Oxford Philomusica fundraiser Simon Payne confirmed that all donations to the charity count towards the University’s fundraising total, even though the organisation is not part of the University.
Although it is the University’s “Orchestra in Residence”, it does not spend most of its time working with Oxford students.
Instead, it works with a wide variety of schools and hospitals in the region and puts on a number of public concerts outside of term time.
Payne said the orchestra aspired to serve the whole Thames Valley.
Cunningham explained the partnership, saying: “If somebody wishes to support Oxford Philomusica, we should be enormously grateful that they want to do that and Oxford Philomusica and its relationship with the University is multi-faceted and provides benefit to students [and] to the community.”
But Oppenheimer was not convinced that all of the orchestra’s donations should count towards Oxford’s fundraising target.
He said: “I’m all in favour of it [Oxford Philomusica] but what has it got to do with the University?… It is obviously misleading and inappropriate [for donations to count towards Oxford’s target].”
In a letter publicising the Royal Opera House concert, seen by The Oxford Student, an Oxford Philomusica official states: “The event… aims to raise funds for Oxford Philomusica Trust, a registered charity… As the University of Oxford’s professional Orchestra in Residence, Oxford Philomusica is part of the Campaign for Oxford and any funds it raises for its own purposes will go towards meeting the target for the Campaign.”
College fundraisers have explained how hard it can be to persuade a donor to donate to a particular project – and how a college can benefit from a plurality of giving opportunities.
Kirsty MacDonald, Wadham’s Development Director, said: “Donors have to give to what they want to give to, but…donors usually respond to what you say are the priorities.
“What we don’t want to do is say you can give to whatever you like and people to come up with things that just aren’t important to the success of the college. At the same time, you can’t tell somebody you must give to this and not to that.”
Spending money to make money
Dons are also concerned at the rapid growth in the size of the University’s Development Office.
It now employs 83 administrators compared to 44 in 2002, according to figures obtained under the Freedom of Information Act.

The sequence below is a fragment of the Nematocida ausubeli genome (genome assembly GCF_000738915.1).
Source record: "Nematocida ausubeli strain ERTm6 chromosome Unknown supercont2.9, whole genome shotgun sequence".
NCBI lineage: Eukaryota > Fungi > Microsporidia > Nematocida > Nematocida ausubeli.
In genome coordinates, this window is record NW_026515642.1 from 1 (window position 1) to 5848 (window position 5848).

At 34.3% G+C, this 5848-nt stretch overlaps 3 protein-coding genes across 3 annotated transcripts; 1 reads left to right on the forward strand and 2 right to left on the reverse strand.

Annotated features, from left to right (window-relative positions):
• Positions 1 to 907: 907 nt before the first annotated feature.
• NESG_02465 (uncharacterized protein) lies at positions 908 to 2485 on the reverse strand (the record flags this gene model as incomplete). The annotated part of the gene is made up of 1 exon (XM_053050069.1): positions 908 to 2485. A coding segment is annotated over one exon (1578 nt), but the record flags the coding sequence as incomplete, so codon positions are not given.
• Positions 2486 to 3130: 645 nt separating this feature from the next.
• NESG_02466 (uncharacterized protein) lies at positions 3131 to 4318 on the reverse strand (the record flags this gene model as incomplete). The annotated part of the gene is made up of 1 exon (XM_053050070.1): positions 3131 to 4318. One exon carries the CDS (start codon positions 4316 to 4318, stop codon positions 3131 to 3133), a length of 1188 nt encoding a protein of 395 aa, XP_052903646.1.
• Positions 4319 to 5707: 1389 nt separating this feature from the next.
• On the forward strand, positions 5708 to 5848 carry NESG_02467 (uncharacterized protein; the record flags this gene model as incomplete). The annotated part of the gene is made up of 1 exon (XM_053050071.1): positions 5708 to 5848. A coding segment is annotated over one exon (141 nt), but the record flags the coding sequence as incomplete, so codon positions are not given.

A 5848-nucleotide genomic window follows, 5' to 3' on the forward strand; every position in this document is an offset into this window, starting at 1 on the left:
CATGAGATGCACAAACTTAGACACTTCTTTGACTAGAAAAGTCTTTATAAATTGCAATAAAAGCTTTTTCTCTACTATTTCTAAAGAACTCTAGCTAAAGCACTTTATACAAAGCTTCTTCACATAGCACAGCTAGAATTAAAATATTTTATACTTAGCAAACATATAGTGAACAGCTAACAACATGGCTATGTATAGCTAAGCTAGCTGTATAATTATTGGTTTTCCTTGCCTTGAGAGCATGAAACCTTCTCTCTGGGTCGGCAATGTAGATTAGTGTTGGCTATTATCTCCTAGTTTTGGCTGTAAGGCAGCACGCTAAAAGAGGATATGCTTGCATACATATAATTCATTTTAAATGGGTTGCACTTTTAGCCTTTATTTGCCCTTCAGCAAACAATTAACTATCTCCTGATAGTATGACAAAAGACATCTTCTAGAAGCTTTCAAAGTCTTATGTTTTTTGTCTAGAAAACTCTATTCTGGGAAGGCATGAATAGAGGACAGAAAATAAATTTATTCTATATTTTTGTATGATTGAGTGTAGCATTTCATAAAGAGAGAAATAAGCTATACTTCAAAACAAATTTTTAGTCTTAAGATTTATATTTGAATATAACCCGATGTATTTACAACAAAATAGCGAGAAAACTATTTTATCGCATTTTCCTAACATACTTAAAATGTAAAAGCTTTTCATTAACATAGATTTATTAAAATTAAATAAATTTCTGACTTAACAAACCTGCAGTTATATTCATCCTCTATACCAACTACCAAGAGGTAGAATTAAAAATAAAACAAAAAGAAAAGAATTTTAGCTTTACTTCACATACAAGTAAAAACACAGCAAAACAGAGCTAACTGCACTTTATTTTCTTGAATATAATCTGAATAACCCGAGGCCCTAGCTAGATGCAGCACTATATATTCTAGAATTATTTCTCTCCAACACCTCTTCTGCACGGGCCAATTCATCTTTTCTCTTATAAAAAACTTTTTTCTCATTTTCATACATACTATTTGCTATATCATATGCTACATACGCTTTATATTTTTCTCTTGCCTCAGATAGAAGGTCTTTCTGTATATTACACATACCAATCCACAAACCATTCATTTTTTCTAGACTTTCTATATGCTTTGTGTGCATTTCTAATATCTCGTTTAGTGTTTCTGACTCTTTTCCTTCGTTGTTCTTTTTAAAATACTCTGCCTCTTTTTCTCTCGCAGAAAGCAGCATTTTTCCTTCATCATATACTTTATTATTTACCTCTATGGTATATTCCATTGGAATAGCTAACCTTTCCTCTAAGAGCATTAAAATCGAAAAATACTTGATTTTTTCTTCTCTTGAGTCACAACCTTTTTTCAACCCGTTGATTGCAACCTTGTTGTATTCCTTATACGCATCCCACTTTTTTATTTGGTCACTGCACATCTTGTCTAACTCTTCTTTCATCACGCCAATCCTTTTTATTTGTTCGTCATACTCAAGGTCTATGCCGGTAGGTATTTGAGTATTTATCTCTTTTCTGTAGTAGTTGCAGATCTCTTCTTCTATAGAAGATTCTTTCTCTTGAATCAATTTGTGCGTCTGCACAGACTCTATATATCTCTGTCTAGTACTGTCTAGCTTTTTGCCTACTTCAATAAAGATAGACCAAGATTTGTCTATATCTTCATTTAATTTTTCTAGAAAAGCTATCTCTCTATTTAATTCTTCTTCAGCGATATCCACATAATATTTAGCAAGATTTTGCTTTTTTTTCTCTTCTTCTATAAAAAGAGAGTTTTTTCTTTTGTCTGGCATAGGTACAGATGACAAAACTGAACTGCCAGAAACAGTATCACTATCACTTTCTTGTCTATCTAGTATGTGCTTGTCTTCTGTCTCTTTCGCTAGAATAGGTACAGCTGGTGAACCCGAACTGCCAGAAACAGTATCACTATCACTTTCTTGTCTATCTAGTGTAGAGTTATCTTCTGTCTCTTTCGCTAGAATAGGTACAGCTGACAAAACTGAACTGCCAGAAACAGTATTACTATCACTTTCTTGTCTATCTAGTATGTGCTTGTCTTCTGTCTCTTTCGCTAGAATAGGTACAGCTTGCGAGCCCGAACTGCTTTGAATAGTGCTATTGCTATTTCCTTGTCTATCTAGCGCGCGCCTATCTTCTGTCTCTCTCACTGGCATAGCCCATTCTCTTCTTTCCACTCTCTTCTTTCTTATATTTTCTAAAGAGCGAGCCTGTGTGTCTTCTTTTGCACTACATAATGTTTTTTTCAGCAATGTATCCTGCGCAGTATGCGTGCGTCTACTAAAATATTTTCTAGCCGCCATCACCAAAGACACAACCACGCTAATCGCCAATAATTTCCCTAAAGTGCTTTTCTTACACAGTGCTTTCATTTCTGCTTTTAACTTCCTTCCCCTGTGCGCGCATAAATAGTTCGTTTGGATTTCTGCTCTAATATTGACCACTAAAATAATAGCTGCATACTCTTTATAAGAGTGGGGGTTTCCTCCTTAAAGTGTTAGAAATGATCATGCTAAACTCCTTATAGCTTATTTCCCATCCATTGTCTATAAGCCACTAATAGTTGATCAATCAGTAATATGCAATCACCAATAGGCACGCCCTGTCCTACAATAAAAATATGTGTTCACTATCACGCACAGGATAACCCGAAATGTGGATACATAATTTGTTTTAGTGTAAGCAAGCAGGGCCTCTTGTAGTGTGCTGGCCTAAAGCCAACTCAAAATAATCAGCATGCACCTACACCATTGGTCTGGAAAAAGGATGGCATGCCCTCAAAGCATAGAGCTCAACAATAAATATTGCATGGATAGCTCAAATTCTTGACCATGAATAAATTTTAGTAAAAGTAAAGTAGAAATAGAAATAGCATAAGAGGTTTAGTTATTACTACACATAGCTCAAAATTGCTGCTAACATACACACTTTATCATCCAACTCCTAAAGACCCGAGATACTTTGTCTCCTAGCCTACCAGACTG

One Wellington Square official described the staffing numbers as “a hangover from Dellandrea’s days,” a reference to the University’s former Pro-Vice-Chancellor for Development, hired in 2005.
In fact, the statistics show that the number of UK Development Office staff more than doubled, from 24 to 50, the year after Dellandrea arrived.
The fundraisers’ payroll totaled over £4m last year, with total Development Office costs reaching £7m.
This means that the University spent about 13% of its donation income on office overheads, though these costs are borne by other University income.
But Cunningham said that this performance was better than other universities are achieving.
She said: “Relative to the UK average, which is something over 33p [on overheads per pound raised]… in higher education, that suggests that we’re doing really well. I think it’s really important that when one develops relationships and people give very generously one is investing the resources to ensure that you’re thanking those donors and continuing a relationship with those donors so you don’t… make a gift, we write you a thank you letter and then you don’t hear anything for 25 years.”
There are also signs that the fundraising effort is slowing, a suggestion that has been hotly contested by the University in the past. The figures show that while the Development Office raised £97m for the “Oxford Thinking” campaign in 2007-08, it only raised £53.5m in 2008-09 and £32.9m since August last year.